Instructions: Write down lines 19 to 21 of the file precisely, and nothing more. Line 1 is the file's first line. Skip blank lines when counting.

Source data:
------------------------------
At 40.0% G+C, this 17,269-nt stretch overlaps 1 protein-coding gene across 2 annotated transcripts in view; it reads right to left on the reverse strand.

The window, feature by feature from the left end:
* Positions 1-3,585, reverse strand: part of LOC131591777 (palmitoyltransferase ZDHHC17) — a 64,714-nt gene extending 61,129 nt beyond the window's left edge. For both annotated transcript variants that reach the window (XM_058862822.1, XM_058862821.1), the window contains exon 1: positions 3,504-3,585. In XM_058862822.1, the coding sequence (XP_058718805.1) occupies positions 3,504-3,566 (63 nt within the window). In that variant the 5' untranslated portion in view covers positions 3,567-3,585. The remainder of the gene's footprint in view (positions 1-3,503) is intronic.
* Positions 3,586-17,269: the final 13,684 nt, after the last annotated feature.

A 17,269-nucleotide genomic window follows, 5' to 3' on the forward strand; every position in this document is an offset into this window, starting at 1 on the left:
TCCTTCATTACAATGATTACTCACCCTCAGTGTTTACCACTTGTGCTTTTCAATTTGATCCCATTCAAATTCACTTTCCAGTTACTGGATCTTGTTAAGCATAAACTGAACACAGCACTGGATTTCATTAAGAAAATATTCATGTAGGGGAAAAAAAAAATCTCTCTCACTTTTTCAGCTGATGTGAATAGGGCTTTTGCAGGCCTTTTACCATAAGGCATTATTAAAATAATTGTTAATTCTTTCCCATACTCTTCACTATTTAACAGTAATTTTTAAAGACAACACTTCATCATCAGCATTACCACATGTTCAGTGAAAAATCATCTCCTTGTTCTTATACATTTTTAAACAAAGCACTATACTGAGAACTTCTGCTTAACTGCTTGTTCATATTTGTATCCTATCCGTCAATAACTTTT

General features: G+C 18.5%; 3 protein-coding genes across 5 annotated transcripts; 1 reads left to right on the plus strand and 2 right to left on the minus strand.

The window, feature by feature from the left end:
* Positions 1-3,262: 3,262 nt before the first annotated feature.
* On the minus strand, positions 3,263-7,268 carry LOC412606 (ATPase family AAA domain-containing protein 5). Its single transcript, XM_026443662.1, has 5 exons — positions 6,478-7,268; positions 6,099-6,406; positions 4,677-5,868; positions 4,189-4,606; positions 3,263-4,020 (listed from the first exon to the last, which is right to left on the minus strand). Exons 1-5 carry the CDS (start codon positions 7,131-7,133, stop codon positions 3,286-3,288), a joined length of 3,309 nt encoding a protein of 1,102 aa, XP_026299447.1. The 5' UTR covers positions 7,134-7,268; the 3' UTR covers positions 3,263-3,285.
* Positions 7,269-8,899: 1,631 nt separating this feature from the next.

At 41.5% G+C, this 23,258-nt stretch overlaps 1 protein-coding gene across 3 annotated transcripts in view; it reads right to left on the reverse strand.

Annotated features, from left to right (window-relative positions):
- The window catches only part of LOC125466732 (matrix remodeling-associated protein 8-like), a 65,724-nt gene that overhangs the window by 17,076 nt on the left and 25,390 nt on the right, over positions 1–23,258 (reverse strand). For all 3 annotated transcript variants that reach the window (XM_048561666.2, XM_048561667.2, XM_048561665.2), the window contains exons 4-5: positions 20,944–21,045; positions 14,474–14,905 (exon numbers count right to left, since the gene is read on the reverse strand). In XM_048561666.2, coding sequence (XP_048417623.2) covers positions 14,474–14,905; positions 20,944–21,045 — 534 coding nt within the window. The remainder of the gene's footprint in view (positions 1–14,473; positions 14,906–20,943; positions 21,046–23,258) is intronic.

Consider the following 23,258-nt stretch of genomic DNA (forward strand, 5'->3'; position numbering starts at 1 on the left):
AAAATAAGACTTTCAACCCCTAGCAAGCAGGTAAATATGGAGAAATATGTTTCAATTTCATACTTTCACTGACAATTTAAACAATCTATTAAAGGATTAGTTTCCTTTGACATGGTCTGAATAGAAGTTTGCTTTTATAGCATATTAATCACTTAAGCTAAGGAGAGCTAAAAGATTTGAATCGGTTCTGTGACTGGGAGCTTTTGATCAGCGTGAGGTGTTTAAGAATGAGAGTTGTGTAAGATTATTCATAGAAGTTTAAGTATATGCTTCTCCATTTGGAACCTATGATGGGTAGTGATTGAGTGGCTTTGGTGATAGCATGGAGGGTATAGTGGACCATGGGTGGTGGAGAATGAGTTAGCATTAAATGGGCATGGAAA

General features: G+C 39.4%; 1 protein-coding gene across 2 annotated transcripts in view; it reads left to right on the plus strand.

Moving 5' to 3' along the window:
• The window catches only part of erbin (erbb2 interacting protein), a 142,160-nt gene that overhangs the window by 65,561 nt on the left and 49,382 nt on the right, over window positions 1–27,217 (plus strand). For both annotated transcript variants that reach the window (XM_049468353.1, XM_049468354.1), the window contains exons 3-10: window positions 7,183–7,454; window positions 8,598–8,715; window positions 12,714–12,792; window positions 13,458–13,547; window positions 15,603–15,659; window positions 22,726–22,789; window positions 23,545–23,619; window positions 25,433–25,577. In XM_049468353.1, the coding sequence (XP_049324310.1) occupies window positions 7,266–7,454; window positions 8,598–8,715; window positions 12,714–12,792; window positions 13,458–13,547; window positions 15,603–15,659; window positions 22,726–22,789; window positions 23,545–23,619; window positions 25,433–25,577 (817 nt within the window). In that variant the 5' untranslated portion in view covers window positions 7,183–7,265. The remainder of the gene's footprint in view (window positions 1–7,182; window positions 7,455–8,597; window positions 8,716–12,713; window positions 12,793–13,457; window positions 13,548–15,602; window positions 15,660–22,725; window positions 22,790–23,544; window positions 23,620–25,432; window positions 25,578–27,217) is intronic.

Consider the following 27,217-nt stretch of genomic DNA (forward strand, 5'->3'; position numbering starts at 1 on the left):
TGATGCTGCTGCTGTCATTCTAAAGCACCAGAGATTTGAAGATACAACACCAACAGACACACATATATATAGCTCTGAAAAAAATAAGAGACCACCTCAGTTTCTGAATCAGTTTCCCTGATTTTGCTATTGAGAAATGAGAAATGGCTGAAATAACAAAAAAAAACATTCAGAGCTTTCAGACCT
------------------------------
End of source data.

• The window catches only part of erbin (erbb2 interacting protein), a 142,160-nt gene that overhangs the window by 65,561 nt on the left and 49,382 nt on the right, over window positions 1–27,217 (plus strand). For both annotated transcript variants that reach the window (XM_049468353.1, XM_049468354.1), the window contains exons 3-10: window positions 7,183–7,454; window positions 8,598–8,715; window positions 12,714–12,792; window positions 13,458–13,547; window positions 15,603–15,659; window positions 22,726–22,789; window positions 23,545–23,619; window positions 25,433–25,577. In XM_049468353.1, the coding sequence (XP_049324310.1) occupies window positions 7,266–7,454; window positions 8,598–8,715; window positions 12,714–12,792; window positions 13,458–13,547; window positions 15,603–15,659; window positions 22,726–22,789; window positions 23,545–23,619; window positions 25,433–25,577 (817 nt within the window). In that variant the 5' untranslated portion in view covers window positions 7,183–7,265. The remainder of the gene's footprint in view (window positions 1–7,182; window positions 7,455–8,597; window positions 8,716–12,713; window positions 12,793–13,457; window positions 13,548–15,602; window positions 15,660–22,725; window positions 22,790–23,544; window positions 23,620–25,432; window positions 25,578–27,217) is intronic.

Consider the following 27,217-nt stretch of genomic DNA (forward strand, 5'->3'; position numbering starts at 1 on the left):
TGATGCTGCTGCTGTCATTCTAAAGCACCAGAGATTTGAAGATACAACACCAACAGACACACATATATATAGCTCTGAAAAAAATAAGAGACCACCTCAGTTTCTGAATCAGTTTCCCTGATTTTGCTATTGAGAAATGAGAAATGGCTGAAATAACAAAAAAAAACATTCAGAGCTTTCAGACCT